Everyone should have a career mantra. Hear me out.

man·tra
ˈmantrə/ noun
noun: mantra; plural noun: mantras
1. a word or sound repeated to aid concentration in meditation

Everyone should have a career mantra. Hear me out.
Think about the companies you admire most or the stores you frequent most often. Why do you admire them or support that company? Is it their brand? Their products? Their leadership? The feeling you get when using their products? How about their mission? I guarantee you, those aren’t happy accidents. Companies hire massive PR and marketing teams to handle their brands – so that individuals like us want to keep engaging with them and their products. In part, that can be done through company slogans.

Do any of these stick out or come up for you?

Nike, “Just Do It”
Mastercard, “There are some things money can’t buy. For everything else, there’s MasterCard.”
Dunkin’ Donuts: “America Runs on Dunkin”
McDonald’s: “I’m Lovin’ It”
The New York Times: “All the News That’s Fit to Print”
Wheaties, “Breakfast of champions”
The Home Depot, “More saving. More doing.”

For the purposes of a career mantra, think of it like a company slogan – but for yourself as an individual. As these slogans help keep a company brand on track, an individual workplace mantra can help you keep your individual brand in mind, especially during stressful or trying times.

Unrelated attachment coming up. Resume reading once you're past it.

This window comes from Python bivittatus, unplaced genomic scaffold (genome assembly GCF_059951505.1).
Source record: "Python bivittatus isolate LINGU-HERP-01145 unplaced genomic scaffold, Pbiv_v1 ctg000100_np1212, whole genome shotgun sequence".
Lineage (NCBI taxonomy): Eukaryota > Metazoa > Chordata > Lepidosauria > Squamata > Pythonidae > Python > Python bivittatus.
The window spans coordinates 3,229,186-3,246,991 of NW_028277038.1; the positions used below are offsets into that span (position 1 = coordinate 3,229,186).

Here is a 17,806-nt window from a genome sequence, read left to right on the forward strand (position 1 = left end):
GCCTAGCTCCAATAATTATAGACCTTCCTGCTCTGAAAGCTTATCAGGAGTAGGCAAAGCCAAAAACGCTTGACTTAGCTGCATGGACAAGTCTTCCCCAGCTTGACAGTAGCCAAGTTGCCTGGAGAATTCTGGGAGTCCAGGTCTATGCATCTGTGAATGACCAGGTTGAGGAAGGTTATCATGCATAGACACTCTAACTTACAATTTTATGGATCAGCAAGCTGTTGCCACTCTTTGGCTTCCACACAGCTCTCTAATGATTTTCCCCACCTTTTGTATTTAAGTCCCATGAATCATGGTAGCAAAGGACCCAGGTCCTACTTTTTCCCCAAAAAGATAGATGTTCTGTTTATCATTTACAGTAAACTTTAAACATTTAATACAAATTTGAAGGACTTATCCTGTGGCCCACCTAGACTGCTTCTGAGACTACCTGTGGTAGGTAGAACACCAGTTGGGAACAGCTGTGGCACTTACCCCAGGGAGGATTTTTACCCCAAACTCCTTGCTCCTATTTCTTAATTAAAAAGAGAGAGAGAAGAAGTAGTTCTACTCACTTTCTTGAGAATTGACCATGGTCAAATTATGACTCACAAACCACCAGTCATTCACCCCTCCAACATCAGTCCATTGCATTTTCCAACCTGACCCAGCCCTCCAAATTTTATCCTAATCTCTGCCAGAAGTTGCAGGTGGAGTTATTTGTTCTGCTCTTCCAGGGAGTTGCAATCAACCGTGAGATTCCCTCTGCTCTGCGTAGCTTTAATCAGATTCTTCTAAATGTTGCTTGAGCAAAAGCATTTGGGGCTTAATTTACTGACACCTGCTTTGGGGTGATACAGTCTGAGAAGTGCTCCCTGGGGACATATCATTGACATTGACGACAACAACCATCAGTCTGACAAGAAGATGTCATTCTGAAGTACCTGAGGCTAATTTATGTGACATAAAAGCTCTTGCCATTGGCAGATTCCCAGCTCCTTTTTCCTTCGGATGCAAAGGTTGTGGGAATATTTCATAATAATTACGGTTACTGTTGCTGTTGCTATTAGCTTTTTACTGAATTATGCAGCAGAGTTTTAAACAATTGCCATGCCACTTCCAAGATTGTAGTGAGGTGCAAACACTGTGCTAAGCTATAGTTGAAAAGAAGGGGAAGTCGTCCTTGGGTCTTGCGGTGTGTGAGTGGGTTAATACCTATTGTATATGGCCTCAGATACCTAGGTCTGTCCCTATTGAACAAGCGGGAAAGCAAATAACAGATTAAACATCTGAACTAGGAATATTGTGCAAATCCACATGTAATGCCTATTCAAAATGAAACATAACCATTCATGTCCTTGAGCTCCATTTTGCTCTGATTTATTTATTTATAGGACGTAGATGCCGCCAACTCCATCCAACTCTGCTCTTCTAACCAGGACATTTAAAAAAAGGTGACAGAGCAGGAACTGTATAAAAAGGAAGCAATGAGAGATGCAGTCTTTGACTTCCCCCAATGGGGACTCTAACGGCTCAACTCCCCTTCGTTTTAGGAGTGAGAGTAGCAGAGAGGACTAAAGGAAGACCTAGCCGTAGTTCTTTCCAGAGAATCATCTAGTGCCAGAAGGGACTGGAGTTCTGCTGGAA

To craft your own career mantra, think of the following:
What are your values?
What do you want to be remembered for? Your kindness? Innovation?
When you walk into a room at work, what do you want people to think?
What do you want to accomplish? What action steps do you want to be taking?

Here are some examples of what career mantras can look like:
‘I can handle obstacles with kindness and grace.’
‘One foot in front of the other. Always moving forward.’
‘Leadership is an attitude, not a role.’
‘Live in the moment. Focus on the now.’
‘Above all else, support others.’
‘I am capable of change and growth.’

Finally – be sure to use it! Write it down on your desk. Have it in your phone. And, when you find yourself needing it most, say it to yourself. Most individuals who work or intern full-time spend at least 40 or so hours at their place of employment. This can include meetings, trainings, and even casual interactions with colleagues and supervisors. A career mantra can be a great way to maintain your professional presence, practice kind self-talk (yes, how we talk to ourselves matter!), and keep yourself motivated at work.

By Ana Clara Blesso
Ana Clara Blesso Assistant Director of Experiential Learning